How to Avoid E. coli in your Pool Poolwerx Pointers How to Avoid E. coli in your Pool   Pool playtime is great family fun, but there are some things to watch out for. Keep reading below to find out why a free water test is one of the most important steps you can take to keep your little ones–and pool–healthy and safe. 58% of public pools contain E. coli. In a 2013 study, The CDC collected samples of water from pool filters from public pools and tested the samples for genetic material (for example, DNA) of multiple microbes. The study found that 58%of the pool filter samples tested were positive for E. coli, bacteria normally found in human feces. Presence E. coli is an indicator of fecal contamination being present in the water. What introduces E. coli to pools? Infants and young children love to spend time playing in the pool. Infants and young children also tend to have accidents. Swim diapers are  not fool proof and fecal matter can leak out. But people may not know that there is another factor that contributes to a contaminated pool–when swimmers don’t shower before they get in. E. coli is a bacteria that everyone has inside their body and although people don’t like to think about it, people often will have small amounts of E. coli on their skin as well. People typically have about 0.14 grams of poop (about the same amount as a few grains of sand) on their bodies at any given time. Just how not washing your hands can spread germs that make someone sick, not washing your body before taking a swim can lead to shedding the bacteria into the water. The more unwashed swimmers in the pool, the more bacteria that can spread. You can get recreational water illnesses by swallowing, having contact with, or breathing in mists or aerosols from water contaminated with germs. You might think you don’t swallow pool water, but you probably do… at least a little bit. A 2006 study found that during a 45-minute swim, adults swallowed 37 milliliters or water on average or almost two tablespoons. Children swallowed twice that amount. Once swallowed, germs live in their new host’s gastrointestinal tract until they’re pooed out, beginning the cycle again. Can the E. coli in the pool actually make anyone sick? The most common symptoms caused by recreational water illnesses are diarrhea, skin rashes, ear pain, cough or congestion, and eye pain. Diarrhea is the most common recreational water illness and unfortunately people who are already sick with diarrhea can spread it to others when they get in recreational water. Children are among the most vulnerable. Children, pregnant women, the elderly, and people who have health problems or take medicines that lower their body’s ability to fight germs and sickness are the most at risk of developing recreational water illnesses. Read More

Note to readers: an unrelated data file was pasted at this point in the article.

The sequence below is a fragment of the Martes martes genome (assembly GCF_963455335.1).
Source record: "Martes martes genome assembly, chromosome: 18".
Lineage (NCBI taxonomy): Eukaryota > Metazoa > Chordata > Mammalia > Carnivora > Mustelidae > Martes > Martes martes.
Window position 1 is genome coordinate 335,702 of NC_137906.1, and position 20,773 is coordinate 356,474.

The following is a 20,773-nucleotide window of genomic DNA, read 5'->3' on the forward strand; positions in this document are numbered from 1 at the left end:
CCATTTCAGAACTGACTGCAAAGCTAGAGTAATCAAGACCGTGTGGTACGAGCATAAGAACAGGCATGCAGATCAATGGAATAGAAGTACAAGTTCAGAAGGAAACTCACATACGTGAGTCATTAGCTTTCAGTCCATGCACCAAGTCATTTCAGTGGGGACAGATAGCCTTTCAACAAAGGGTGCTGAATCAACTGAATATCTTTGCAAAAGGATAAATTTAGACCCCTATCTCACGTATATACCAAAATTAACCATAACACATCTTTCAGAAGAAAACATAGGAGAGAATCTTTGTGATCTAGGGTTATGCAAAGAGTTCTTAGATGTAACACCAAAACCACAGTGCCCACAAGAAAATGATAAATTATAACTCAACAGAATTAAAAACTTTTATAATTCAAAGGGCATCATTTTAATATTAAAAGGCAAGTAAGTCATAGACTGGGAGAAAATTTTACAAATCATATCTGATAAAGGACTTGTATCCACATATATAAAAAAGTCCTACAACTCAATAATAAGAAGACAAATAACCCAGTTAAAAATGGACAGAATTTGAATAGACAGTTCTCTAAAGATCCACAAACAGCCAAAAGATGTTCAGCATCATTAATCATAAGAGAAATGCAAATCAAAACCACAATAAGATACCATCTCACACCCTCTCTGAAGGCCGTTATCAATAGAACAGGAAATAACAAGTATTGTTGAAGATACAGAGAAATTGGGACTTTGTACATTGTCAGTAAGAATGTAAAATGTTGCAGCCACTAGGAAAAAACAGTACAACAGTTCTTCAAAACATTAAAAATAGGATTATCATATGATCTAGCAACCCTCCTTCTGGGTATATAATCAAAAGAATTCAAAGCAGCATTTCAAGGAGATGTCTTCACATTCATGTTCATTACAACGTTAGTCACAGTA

What to know about your dog and your pool Poolwerx Pointers What to know about your dog and your pool   Your pool can be a great source of entertainment and exercise for your dogs while helping them keep cool. Keep reading below to find out why a free water test is one of the most important things you can do to keep your furry friend–and pool–healthy and safe. A single dog in a pool is equivalent to 3 or more people. People often underestimate the impact their furry family members have on their pool’s water balance. When your dog goes for a swim, he raises your pool water’s pH and uses up chlorine faster than a human. In addition, their fur will introduce more contaminants into the water than people typically bring in. Fur tends to trap all kinds of particles, including dirt, dander, bugs and other pests, and even poop. Because of this, animals have small particles of fecal matter stuck in their fur. This fecal matter contaminate the pool’s water, which can lead to the transmission of Recreational Water Illnesses such as E. coli, Giardia, Hepatitis A and Cryptosporidium. Fur can clog up filters and equipment. Just like how humans shed 100-200 hairs each day, dogs also shed their hair, especially in the summer time. Even hypoallergenic dogs experience some shedding, but if you have a dog with a long coat or double coat, you are probably already aware of just how much hair comes off them. When dogs swim in the pool, hair they have shed will get into the water. And as your pool filters your water, it will get into and potentially clog your filter and other pool equipment. If you don’t check your equipment regularly, it may impact your filter and pool pump’s ability to clear out contaminants. Read More